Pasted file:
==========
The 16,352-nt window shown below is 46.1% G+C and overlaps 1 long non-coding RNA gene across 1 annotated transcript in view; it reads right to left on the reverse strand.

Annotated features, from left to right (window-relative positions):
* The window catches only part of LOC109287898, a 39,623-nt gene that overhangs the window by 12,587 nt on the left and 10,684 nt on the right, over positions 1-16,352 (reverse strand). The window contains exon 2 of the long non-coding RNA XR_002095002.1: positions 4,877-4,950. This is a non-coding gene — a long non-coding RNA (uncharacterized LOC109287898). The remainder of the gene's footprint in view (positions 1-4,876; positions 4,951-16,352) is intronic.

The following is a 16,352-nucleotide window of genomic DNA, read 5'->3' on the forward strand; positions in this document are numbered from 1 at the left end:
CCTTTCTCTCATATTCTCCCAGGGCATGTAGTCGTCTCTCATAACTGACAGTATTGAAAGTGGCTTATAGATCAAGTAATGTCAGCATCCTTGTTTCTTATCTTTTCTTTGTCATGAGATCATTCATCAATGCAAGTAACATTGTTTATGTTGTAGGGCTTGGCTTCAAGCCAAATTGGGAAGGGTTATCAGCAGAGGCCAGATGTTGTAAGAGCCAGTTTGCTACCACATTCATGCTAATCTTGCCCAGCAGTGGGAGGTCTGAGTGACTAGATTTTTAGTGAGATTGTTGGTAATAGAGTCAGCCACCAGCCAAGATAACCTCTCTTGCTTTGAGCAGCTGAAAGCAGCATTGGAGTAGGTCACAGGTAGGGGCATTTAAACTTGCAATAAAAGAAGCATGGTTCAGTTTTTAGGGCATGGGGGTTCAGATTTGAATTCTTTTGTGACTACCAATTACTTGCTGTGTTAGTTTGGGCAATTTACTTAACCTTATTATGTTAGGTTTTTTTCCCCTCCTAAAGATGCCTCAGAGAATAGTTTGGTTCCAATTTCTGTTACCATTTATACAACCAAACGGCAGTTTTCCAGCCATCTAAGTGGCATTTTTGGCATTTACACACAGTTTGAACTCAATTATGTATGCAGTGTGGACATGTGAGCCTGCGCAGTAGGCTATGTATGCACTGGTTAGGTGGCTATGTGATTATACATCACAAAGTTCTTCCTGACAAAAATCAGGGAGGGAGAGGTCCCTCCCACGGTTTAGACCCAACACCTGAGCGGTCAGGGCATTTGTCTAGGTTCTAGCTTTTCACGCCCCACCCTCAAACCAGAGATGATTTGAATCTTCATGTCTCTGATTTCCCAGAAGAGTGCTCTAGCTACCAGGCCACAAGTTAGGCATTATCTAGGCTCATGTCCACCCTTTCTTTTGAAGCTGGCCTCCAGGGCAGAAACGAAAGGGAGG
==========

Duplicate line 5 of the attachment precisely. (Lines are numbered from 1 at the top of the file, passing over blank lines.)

CCTTTCTCTCATATTCTCCCAGGGCATGTAGTCGTCTCTCATAACTGACAGTATTGAAAGTGGCTTATAGATCAAGTAATGTCAGCATCCTTGTTTCTTATCTTTTCTTTGTCATGAGATCATTCATCAATGCAAGTAACATTGTTTATGTTGTAGGGCTTGGCTTCAAGCCAAATTGGGAAGGGTTATCAGCAGAGGCCAGATGTTGTAAGAGCCAGTTTGCTACCACATTCATGCTAATCTTGCCCAGCAGTGGGAGGTCTGAGTGACTAGATTTTTAGTGAGATTGTTGGTAATAGAGTCAGCCACCAGCCAAGATAACCTCTCTTGCTTTGAGCAGCTGAAAGCAGCATTGGAGTAGGTCACAGGTAGGGGCATTTAAACTTGCAATAAAAGAAGCATGGTTCAGTTTTTAGGGCATGGGGGTTCAGATTTGAATTCTTTTGTGACTACCAATTACTTGCTGTGTTAGTTTGGGCAATTTACTTAACCTTATTATGTTAGGTTTTTTTCCCCTCCTAAAGATGCCTCAGAGAATAGTTTGGTTCCAATTTCTGTTACCATTTATACAACCAAACGGCAGTTTTCCAGCCATCTAAGTGGCATTTTTGGCATTTACACACAGTTTGAACTCAATTATGTATGCAGTGTGGACATGTGAGCCTGCGCAGTAGGCTATGTATGCACTGGTTAGGTGGCTATGTGATTATACATCACAAAGTTCTTCCTGACAAAAATCAGGGAGGGAGAGGTCCCTCCCACGGTTTAGACCCAACACCTGAGCGGTCAGGGCATTTGTCTAGGTTCTAGCTTTTCACGCCCCACCCTCAAACCAGAGATGATTTGAATCTTCATGTCTCTGATTTCCCAGAAGAGTGCTCTAGCTACCAGGCCACAAGTTAGGCATTATCTAGGCTCATGTCCACCCTTTCTTTTGAAGCTGGCCTCCAGGGCAGAAACGAAAGGGAGG